Best of luck to the Class of 2016

Wednesday, May 18, 2016
Jared Lankford

Everywhere you look this time of year, you see reminders we are in the midst of graduation season.

I even made the trek to one of these time-honored events to watch my niece cross the stage and receive her diploma.

For those who will hear their names called, congratulations. This year's senior classes of athletes allowed me to cover 24 conference titles, 19 district championships, four state championships and a host of playoff games and memorable regular-season games.

Earning a diploma shows, at the very least, you are able to see something through to the end.

I remember some advice I was given when I graduated that has guided my life ever since. Graduation is not an ending, but a beginning. Don't let the highlights of your life be the events that occurred during your prep years.

Open your mind to different possibilities and paths. What you want to be today may not be what you are truly great at achieving.

Do not let the pursuit of money be your sole source of happiness. The greatest things in life are free.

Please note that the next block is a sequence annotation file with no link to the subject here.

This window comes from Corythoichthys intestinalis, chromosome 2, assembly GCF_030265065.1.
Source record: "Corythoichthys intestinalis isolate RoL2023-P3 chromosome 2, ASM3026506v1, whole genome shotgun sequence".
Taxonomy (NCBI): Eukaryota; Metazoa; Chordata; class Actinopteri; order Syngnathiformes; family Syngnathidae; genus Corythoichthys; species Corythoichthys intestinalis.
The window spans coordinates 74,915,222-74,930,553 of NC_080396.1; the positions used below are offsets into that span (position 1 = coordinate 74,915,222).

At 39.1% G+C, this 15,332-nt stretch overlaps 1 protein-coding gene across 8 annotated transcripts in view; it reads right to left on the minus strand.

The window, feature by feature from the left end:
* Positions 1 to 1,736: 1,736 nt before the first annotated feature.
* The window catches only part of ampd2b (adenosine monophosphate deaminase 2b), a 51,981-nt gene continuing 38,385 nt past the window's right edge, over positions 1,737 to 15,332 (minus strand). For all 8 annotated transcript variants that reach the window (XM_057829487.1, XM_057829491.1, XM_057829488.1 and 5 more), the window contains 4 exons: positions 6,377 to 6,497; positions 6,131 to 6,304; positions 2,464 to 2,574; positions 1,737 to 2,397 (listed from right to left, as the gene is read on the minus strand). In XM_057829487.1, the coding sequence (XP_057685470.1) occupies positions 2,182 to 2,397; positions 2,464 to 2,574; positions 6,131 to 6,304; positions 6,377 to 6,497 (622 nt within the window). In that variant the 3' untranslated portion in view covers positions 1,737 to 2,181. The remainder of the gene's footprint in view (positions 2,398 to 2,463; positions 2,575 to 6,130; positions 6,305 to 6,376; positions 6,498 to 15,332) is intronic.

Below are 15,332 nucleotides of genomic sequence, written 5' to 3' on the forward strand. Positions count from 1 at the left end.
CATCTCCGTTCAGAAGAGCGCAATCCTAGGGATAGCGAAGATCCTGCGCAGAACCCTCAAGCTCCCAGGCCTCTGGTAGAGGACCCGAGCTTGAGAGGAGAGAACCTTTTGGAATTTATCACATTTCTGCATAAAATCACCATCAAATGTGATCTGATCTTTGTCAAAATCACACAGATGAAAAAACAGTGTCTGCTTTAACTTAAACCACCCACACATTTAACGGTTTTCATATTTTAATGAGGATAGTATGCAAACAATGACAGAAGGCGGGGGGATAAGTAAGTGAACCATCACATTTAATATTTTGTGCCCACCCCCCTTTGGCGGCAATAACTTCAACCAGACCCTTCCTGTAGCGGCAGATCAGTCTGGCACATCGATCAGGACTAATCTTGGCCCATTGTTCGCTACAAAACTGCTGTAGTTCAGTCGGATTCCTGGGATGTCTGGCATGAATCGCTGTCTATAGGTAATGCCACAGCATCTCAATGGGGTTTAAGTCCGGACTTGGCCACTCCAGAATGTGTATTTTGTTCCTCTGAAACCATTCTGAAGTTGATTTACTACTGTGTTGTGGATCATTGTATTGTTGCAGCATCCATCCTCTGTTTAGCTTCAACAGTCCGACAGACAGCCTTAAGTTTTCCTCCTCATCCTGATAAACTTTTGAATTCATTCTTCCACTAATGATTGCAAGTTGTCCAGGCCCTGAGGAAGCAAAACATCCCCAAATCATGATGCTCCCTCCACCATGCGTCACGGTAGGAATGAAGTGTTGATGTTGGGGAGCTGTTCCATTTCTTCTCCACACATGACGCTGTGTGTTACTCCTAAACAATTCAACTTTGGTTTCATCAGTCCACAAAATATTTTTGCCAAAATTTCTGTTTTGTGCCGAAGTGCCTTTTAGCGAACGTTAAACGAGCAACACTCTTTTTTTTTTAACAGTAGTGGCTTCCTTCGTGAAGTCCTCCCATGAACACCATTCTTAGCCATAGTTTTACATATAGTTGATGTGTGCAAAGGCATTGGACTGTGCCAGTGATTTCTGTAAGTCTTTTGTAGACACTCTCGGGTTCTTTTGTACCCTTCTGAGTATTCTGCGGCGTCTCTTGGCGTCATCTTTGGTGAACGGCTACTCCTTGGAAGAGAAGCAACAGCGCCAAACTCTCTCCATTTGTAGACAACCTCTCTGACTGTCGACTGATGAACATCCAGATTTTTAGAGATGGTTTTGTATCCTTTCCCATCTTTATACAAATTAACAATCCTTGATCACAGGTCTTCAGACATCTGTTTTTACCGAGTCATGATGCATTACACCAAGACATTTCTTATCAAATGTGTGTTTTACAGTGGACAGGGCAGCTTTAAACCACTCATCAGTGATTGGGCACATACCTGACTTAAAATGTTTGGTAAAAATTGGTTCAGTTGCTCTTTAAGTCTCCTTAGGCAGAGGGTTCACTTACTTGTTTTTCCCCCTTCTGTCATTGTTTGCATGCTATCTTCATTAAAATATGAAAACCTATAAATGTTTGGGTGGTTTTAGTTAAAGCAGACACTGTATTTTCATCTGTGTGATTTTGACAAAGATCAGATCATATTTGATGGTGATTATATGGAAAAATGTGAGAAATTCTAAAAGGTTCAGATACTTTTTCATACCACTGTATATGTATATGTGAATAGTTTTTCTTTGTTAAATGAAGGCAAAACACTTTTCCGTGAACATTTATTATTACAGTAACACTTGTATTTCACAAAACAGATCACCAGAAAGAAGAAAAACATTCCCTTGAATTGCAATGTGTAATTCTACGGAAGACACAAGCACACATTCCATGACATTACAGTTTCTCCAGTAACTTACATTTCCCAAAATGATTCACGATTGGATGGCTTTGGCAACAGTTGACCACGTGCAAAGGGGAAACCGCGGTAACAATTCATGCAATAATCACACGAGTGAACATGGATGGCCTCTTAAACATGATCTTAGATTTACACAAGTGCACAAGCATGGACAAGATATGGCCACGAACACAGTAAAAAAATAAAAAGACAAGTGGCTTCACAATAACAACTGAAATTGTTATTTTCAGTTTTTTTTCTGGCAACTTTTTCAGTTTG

Remember your roots. You may never come home, but you will always be from your hometown. Everything you earn, achieve and become will be built upon a foundation provided by the town, family and school.

The first semester of college is the toughest. The school won't call your parents if you cut class, but they will care if you don't pay the bill.

Always give 100 percent. Don't settle for 99.9 percent. If 99.9 percent was good enough: Two million documents would be lost by the IRS this year, 22,000 checks would be deducted from the wrong bank accounts in the next 60 minutes, 1,314 phone calls would be misplaced by telecommunication services every minute, 12 babies would be given to the wrong parents each day and 268,500 defective tires would be shipped this year.

Finally, when you show up to your first semester of college, please remove the tassel from your rear view mirror -- you are no longer in high school.

Jared Lankford is the sports editor of the cassville Democrat. He can be reached at, or 417-847-2610.

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